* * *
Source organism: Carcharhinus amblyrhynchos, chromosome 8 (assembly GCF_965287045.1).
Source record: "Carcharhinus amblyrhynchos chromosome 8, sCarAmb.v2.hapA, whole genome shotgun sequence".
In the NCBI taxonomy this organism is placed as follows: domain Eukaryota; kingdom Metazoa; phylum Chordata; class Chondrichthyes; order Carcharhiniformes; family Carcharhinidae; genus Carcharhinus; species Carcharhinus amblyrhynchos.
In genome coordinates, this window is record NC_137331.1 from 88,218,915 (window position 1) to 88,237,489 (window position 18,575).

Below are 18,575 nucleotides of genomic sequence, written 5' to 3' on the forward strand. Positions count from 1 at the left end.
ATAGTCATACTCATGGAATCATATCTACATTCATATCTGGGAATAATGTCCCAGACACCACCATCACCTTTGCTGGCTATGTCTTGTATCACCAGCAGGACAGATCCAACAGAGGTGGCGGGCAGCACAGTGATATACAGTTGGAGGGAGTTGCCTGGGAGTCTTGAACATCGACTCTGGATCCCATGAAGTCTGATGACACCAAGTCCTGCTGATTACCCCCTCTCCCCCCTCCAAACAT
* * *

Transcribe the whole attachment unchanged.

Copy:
Source organism: Carcharhinus amblyrhynchos, chromosome 8 (assembly GCF_965287045.1).
Source record: "Carcharhinus amblyrhynchos chromosome 8, sCarAmb.v2.hapA, whole genome shotgun sequence".
In the NCBI taxonomy this organism is placed as follows: domain Eukaryota; kingdom Metazoa; phylum Chordata; class Chondrichthyes; order Carcharhiniformes; family Carcharhinidae; genus Carcharhinus; species Carcharhinus amblyrhynchos.
In genome coordinates, this window is record NC_137331.1 from 88,218,915 (window position 1) to 88,237,489 (window position 18,575).

Below are 18,575 nucleotides of genomic sequence, written 5' to 3' on the forward strand. Positions count from 1 at the left end.
ATAGTCATACTCATGGAATCATATCTACATTCATATCTGGGAATAATGTCCCAGACACCACCATCACCTTTGCTGGCTATGTCTTGTATCACCAGCAGGACAGATCCAACAGAGGTGGCGGGCAGCACAGTGATATACAGTTGGAGGGAGTTGCCTGGGAGTCTTGAACATCGACTCTGGATCCCATGAAGTCTGATGACACCAAGTCCTGCTGATTACCCCCTCTCCCCCCTCCAAACAT